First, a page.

1.  Make careful physical arrangements.
    A.  Seat the group in a circle (around a table if possible)
    B.  Keep your group small (8-13).
    C.  Have name cards or name tags if necessary.

2.  Donít Lecture!
    A.  Make a short introduction to the lesson.
    B.  Then jump on the "fat rabbit" question (main point) to be discussed.

3.  Ask Questions.
    A.  What kind of question?  (Use the magic words)
        (1)  First, ask WHAT do you think?  (This helps them take a position)
        (2)  Second, ask WHY do you think that?  (This causes the person to evaluate the reasons for their

    B.  To whom?
        (1)  First, to individuals by name to get the discussion started
        (2)  Later, to the group in general.

    C.  In what manner?  (with "GREAT EXPECTATIONS")
        (1)  Believe that you will get an answer from everyone.
        (2)  Let your voice and manner suggest that you expect an answer.

4.  Listen!
    A.  Just do it!
    B.  If you canít repeat what the group just said,  YOU ARENíT LISTENING.

5.  Praise
    A.  Thank the participants for their help.
    B.  Use the magic words of praise such as:  GOOD!  FINE POINT!  EXCELLENT! INTERESTING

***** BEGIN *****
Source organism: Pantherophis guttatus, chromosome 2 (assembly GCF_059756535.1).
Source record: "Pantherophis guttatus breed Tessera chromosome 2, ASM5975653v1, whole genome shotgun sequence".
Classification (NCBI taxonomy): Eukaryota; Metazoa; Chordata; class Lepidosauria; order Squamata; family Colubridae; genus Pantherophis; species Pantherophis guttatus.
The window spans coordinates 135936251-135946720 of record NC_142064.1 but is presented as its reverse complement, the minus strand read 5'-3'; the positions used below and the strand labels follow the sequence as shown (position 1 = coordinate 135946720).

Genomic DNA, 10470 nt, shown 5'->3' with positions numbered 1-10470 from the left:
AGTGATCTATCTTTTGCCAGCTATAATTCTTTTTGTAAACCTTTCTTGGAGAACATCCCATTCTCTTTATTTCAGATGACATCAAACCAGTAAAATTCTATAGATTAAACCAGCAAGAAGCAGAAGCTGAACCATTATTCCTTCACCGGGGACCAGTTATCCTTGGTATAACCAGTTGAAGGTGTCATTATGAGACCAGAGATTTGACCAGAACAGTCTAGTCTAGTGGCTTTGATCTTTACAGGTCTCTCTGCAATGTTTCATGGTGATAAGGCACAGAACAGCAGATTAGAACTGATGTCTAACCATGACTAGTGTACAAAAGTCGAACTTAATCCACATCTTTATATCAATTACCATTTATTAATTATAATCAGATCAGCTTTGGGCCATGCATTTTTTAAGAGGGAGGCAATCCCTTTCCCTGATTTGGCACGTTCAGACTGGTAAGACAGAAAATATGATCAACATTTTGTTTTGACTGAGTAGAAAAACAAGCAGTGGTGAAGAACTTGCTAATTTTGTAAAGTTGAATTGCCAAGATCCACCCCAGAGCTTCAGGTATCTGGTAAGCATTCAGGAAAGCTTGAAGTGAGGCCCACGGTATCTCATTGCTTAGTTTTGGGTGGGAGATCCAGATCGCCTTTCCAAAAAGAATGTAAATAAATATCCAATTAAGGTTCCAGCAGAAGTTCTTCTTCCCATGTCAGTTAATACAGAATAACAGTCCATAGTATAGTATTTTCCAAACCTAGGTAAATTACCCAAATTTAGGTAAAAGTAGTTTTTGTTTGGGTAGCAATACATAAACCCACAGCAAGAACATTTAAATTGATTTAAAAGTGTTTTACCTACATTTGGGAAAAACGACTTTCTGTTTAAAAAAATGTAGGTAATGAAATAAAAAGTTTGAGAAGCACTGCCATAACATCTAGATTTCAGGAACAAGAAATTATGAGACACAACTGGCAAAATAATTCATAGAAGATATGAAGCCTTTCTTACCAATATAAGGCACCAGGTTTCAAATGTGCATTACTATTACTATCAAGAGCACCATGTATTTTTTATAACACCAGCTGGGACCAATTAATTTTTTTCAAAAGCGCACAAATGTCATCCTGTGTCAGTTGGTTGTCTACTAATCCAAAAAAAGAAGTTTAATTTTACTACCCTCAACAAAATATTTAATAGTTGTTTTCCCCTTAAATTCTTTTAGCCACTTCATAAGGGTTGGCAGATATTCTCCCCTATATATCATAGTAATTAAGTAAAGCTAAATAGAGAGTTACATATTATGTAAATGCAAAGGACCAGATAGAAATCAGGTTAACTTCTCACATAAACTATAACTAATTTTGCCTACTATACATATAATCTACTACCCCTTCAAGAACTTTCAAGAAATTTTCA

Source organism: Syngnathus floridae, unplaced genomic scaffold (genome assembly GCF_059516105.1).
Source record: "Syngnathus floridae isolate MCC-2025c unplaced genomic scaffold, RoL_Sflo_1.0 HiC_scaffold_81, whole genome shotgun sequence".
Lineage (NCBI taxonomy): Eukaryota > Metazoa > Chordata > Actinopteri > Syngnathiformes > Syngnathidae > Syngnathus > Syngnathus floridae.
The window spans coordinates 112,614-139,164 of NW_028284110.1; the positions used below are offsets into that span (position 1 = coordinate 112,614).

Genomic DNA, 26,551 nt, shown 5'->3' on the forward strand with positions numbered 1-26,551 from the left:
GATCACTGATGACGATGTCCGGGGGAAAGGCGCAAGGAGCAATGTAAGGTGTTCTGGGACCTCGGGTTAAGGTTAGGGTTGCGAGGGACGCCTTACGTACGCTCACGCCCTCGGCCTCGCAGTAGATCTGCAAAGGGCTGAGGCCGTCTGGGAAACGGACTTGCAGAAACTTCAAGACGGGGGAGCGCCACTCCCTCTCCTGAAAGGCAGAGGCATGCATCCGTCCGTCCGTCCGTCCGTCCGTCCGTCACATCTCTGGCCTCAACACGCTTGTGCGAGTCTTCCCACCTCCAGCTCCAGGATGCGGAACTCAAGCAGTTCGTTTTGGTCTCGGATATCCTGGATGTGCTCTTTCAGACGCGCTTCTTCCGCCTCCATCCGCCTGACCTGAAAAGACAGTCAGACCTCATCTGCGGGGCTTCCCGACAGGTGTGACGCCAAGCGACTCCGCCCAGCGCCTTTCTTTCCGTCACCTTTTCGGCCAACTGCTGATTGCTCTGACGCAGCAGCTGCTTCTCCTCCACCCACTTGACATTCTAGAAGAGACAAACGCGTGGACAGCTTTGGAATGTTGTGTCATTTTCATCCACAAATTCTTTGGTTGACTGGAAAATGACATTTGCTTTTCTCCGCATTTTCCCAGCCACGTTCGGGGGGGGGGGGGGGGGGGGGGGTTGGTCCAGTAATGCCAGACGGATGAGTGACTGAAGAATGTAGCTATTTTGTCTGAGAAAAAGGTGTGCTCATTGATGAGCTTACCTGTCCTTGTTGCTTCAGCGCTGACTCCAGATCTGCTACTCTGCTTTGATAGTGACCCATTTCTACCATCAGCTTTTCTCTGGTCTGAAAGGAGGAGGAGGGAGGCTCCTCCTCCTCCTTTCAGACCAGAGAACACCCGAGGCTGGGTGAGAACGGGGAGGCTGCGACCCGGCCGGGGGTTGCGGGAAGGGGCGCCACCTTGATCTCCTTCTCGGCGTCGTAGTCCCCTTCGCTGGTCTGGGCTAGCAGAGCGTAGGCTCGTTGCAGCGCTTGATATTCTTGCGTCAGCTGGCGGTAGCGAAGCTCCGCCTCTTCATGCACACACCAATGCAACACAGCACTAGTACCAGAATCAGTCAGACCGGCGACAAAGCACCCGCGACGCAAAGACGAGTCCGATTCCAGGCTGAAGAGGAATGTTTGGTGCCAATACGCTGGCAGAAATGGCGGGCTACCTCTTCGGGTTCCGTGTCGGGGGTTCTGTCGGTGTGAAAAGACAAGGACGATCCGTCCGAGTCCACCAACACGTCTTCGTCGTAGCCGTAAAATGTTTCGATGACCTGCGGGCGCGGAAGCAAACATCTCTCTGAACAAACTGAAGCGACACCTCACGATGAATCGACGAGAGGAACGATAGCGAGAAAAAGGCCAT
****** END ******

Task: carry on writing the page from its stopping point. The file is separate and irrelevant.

6.  Encourage Team Work.  (The "WE" feeling)
    A.  By using the term "We" often.
    B.  By using their names.
    C.  By encouraging interaction - "Jim, can you help us with Samís question?"

7.  Serve the Group
    A.  By helping them solve the question being discussed.
    B.  By being interested in the participants.
    C.  By stimulating and guiding their efforts.  (Remember that a quarterback often passes or hands off but
          seldom scrambles)

8.  Summarize Often
    A.  It keeps the group "on the track".
    B.  It clarifies what has happened.
    C.  It reminds them that they are making progress in the discussion.

9.  Handle Problems
    A.  In all situations, remember to put COURTESY FIRST.
        (1)  If you must interrupt, let your first words be, "PARDON ME, BUTÖ"
        (2)  When any problem occurs, make sure your comments are preceded by some statement of courtesy.
    B.  Specific problems
        (1)  Arguments thrive on misunderstandings
        (2)  Take the heat out of any disagreement by focusing effort on trying to understand first.  (Tom, would
               you repeat what you understood Jim to be saying?)
        (3)  There are some who dominate the discussion by doing all the talking.
        (4)  Avoid this by saying:
            a.  Thank you Jim.  Now Tom, I wonder if we could hear from you on this point.
            b.  Weíre doing a good job on this point.  Iíd like to hear from some of those who havenít spoken yet.
        (5)  Some are timid.
            a.  Encourage them by asking questions that are easy to answer.
            b.  Indicate the value of their comments by saying "Weíd like to hear what you think about this topic."
            c.  Silently count off 7 seconds while waiting for a response to a question.

10.  Draw a Scriptural Conclusion in the last 5 minutes. (Donít leave things hanging)
    A.  Summarize the points discussed.
    B.  Review the scriptural evidence considered.
    C.  Draw a scriptural conclusion.

People remember approximately:

10% of what they hear
50% of what they see
70% of what they say
90% of what they do